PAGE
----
II. An account of four things that are intolerable, that is, four sorts of persons that are very troublesome to the places where they live and the relations and companies they are in; the earth is disquieted for them, and groans under them as a burden it cannot bear, and they are all much alike:-- 1. A servant when he is advanced, and entrusted with power, who is, of all others, most insolent and imperious; witness Tobiah the servant, the Ammonite, Neh. ii. 10. 2. A fool, a silly, rude, boisterous, vicious man, who when he has grown rich, and is partaking of the pleasures of the table, will disturb all the company with his extravagant talk and the affronts he will put upon those about him. 3. An ill-natured, cross-grained, woman, when she gets a husband, one who, having made herself odious by her pride and sourness, so that one would not have thought any body would ever love her, yet, if at last she be married, that honourable estate makes her more intolerably scornful and spiteful than ever. It is a pity that that which should sweeten the disposition should have a contrary effect. A gracious woman, when she is married, will be yet more obliging. 4. An old maid-servant that has prevailed with her mistress, by humouring her, and, as we say, getting the length of her foot, to leave her what she has, or is as dear to her as if she was to be her heir, such a one likewise will be intolerably proud and malicious, and think all too little that her mistress gives her, and herself wronged if any thing be left from her. Let those therefore whom Providence has advanced to honour from mean beginnings carefully watch against that sin which will most easily beset them, pride and haughtiness, which will in them, of all others, be most insufferable and inexcusable; and let them humble themselves with the remembrance of the rock out of which they were hewn.
24 There be four things which are little upon the earth, but they are exceeding wise: 25 The ants are a people not strong, yet they prepare their meat in the summer; 26 The conies are but a feeble folk, yet make they their houses in the rocks; 27 The locusts have no king, yet go they forth all of them by bands; 28 The spider taketh hold with her hands, and is in kings' palaces.
I. Agur, having specified four things that seem great and yet are really contemptible, here specifies four things that are little and yet are very admirable, great in miniature, in which, as bishop Patrick observes, he teaches us several good lessons; as, 1. Not to admire bodily bulk, or beauty, or strength, nor to value persons or think the better of them for such advantages, but to judge of men by their wisdom and conduct, their industry and application to business, which are characters that deserve respect. 2. To admire the wisdom and power of the Creator in the smallest and most despicable animals, in an ant as much as in an elephant. 3. To blame ourselves who do not act so much for our own true interest as the meanest creatures do for theirs. 4. Not to despise the weak things of the world; there are those that are little upon the earth, poor in the world and of small account, and yet are exceedingly wise, wise for their souls and another world, and those are exceedingly wise, wiser than their neighbours. Margin, They are wise, made wise by the special instinct of nature. All that are wise to salvation are made wise by the grace of God.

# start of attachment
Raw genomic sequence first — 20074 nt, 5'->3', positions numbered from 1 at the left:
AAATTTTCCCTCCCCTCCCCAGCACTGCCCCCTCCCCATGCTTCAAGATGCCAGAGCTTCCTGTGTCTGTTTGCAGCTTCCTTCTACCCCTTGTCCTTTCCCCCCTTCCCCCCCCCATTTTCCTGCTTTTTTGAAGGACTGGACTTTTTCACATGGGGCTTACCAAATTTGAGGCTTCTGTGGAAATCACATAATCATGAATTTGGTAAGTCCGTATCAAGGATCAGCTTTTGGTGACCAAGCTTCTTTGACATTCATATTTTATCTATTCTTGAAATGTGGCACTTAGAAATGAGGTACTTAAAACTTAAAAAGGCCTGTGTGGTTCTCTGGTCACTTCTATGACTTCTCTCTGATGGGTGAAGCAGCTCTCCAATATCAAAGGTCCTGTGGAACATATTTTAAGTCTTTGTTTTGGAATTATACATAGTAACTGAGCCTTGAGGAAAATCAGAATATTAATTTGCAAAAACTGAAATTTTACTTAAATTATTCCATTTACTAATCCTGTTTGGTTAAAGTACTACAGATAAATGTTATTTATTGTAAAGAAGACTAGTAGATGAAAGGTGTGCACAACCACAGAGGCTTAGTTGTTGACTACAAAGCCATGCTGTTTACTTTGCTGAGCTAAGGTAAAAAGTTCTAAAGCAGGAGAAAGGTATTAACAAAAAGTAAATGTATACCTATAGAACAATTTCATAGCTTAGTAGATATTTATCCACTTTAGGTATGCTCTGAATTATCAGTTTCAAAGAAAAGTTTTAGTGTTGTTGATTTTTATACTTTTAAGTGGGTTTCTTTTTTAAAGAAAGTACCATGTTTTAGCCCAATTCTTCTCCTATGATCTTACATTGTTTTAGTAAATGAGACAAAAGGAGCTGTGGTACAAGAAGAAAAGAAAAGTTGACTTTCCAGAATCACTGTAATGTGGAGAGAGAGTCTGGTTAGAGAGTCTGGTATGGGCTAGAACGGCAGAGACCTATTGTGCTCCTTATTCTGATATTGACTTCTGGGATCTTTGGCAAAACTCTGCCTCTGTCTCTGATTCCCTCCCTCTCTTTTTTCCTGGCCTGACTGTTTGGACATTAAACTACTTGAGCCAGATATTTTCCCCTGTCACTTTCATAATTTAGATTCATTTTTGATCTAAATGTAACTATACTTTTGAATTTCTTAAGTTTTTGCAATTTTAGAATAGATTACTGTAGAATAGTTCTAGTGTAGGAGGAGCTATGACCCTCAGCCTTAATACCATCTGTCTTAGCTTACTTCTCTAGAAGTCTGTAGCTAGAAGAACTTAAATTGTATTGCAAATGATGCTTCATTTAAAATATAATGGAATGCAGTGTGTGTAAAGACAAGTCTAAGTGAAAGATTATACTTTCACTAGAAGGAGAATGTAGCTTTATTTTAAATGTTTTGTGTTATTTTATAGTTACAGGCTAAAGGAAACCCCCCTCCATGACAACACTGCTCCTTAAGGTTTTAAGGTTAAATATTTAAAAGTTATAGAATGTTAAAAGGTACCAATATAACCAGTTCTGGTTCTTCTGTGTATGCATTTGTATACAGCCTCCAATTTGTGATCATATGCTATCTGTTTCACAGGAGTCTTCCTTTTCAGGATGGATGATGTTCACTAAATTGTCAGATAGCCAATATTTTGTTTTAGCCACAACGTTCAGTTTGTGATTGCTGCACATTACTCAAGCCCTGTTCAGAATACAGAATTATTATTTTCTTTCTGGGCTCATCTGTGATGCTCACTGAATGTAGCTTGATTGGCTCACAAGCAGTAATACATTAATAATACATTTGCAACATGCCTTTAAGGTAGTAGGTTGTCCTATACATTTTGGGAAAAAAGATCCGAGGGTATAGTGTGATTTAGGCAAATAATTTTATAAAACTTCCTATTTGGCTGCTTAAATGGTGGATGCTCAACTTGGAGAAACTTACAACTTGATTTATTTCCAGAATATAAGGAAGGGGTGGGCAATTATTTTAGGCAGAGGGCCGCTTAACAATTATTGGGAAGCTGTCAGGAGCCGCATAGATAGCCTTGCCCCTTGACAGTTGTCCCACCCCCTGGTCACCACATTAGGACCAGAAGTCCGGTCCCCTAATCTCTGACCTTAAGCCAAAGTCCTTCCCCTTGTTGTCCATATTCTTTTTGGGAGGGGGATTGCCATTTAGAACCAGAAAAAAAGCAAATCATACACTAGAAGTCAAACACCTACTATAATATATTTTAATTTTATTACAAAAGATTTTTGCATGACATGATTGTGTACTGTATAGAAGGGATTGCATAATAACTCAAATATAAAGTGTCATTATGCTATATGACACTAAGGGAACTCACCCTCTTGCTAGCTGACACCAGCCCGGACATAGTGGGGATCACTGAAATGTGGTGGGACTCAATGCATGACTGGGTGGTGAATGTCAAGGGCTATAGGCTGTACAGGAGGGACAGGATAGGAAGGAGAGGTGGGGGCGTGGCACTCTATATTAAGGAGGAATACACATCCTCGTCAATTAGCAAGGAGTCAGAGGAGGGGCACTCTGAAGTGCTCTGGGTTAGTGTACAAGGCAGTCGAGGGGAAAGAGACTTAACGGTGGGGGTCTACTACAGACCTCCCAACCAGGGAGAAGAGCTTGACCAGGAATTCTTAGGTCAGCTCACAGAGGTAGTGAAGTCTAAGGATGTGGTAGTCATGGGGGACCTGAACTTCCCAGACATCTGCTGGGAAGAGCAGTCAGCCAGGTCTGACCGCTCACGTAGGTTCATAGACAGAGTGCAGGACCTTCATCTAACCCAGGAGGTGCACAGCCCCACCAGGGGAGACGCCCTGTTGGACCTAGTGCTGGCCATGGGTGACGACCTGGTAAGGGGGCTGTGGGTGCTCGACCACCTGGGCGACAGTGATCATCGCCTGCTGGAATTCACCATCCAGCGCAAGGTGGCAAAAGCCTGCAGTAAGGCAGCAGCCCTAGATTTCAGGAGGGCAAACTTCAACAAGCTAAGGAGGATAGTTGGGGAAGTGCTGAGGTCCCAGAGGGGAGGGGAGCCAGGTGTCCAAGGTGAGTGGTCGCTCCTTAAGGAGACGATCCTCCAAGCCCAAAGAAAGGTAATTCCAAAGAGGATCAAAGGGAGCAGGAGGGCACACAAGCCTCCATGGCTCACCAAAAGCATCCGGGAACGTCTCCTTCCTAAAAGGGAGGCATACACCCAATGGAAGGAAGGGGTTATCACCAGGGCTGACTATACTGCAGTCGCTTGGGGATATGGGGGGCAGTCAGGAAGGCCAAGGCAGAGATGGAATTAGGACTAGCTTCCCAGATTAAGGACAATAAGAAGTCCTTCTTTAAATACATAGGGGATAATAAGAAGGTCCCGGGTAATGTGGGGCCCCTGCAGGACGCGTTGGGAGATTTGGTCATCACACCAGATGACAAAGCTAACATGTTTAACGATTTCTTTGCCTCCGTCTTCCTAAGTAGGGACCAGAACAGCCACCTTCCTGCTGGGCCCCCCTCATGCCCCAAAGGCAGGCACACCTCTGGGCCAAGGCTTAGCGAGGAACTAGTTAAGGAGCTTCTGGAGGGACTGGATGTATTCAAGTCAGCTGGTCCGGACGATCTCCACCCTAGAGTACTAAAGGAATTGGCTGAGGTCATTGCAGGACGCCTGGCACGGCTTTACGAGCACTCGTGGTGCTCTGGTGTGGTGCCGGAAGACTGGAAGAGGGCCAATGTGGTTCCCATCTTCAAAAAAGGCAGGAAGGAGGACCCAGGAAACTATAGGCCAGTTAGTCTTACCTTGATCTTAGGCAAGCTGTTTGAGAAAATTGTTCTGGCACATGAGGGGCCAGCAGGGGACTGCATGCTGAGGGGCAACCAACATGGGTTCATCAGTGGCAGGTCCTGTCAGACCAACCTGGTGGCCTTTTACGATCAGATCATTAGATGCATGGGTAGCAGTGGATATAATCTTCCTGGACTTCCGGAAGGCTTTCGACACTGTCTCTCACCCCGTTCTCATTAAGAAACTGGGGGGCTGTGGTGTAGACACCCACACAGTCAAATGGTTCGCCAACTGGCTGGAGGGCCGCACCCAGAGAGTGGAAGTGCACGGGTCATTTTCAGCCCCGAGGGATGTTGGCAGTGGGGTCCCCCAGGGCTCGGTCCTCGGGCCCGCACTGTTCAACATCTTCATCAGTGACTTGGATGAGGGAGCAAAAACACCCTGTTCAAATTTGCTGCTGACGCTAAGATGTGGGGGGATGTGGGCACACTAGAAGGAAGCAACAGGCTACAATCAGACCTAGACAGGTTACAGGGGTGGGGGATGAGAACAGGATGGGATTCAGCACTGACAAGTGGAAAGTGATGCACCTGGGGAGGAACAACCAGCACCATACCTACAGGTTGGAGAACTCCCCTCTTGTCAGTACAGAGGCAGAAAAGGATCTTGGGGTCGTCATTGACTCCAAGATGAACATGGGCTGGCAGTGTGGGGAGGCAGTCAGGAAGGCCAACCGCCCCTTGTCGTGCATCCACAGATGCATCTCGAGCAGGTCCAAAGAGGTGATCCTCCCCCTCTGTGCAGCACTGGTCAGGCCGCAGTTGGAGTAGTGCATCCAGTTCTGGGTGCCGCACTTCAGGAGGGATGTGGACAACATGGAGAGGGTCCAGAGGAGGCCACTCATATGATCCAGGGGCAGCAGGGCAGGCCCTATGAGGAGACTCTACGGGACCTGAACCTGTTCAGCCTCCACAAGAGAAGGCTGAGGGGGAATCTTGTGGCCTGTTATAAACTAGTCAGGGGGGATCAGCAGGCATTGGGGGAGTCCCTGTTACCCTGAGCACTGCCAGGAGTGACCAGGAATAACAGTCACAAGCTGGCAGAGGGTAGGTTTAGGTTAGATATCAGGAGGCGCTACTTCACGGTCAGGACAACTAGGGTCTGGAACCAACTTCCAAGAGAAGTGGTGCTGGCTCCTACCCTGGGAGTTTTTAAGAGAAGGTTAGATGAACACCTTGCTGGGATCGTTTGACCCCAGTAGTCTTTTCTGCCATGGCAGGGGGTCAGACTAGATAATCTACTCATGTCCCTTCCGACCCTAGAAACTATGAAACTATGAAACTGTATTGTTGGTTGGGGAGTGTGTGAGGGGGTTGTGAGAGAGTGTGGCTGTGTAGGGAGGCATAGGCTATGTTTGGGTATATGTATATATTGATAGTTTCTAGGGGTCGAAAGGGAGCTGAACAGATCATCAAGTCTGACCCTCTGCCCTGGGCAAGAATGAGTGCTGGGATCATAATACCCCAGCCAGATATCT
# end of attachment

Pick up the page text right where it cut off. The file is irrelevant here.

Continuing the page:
II. Those he specifies are, 1. The ants, minute animals and very weak, and yet they are very industrious in gathering proper food, and have a strange sagacity to do it in the summer, the proper time. This is so great a piece of wisdom that we may learn of them to be wise for futurity, ch. vi. 6. When the ravening lions lack, and suffer hunger, the laborious ants have plenty, and know no want. 2. The conies, or, as some rather understand it, the Arabian mice, field mice, weak creatures, and very timorous, yet they have so much wisdom as to make their houses in the rocks, where they are well guarded, and their feebleness makes them take shelter in those natural fastnesses and fortifications. Sense of our own indigence and weakness should drive us to him that is a rock higher than we for shelter and support; there let us make our habitation. 3. The locusts; they are little also, and have no king, as the bees have, but they go forth all of them by bands, like an army in battle-array; and, observing such good order among themselves, it is not any inconvenience to them that they have no king. They are called God's great army (Joel ii. 25); for, when he pleases, he musters, he marshals them, and wages war by them, as he did upon Egypt. They go forth all of them gathered together (so the margin); sense of weakness should engage us to keep together, that we may strengthen the hands of one another. 4. The spider, an insect, but as great an instance of industry in our houses as the ants are in the field. Spiders are very ingenious in weaving their webs with a fineness and exactness such as no art can pretend to come near: They take hold with their hands, and spin a fine thread out of their own bowels, with a great deal of art; and they are not only in poor men's cottages, but in kings' palaces, notwithstanding all the care that is there taken to destroy them. Providence wonderfully keeps up those kinds of creatures, not only which men provide not for, but which every man's hand is against and seeks the destruction of. Those that will mind their business, and take hold of it with their hands, shall be in kings' palaces; sooner or later, they will get preferment, and may go on with it, notwithstanding the difficulties and discouragements they meet with. If one well-spun web be swept away, it is but making another.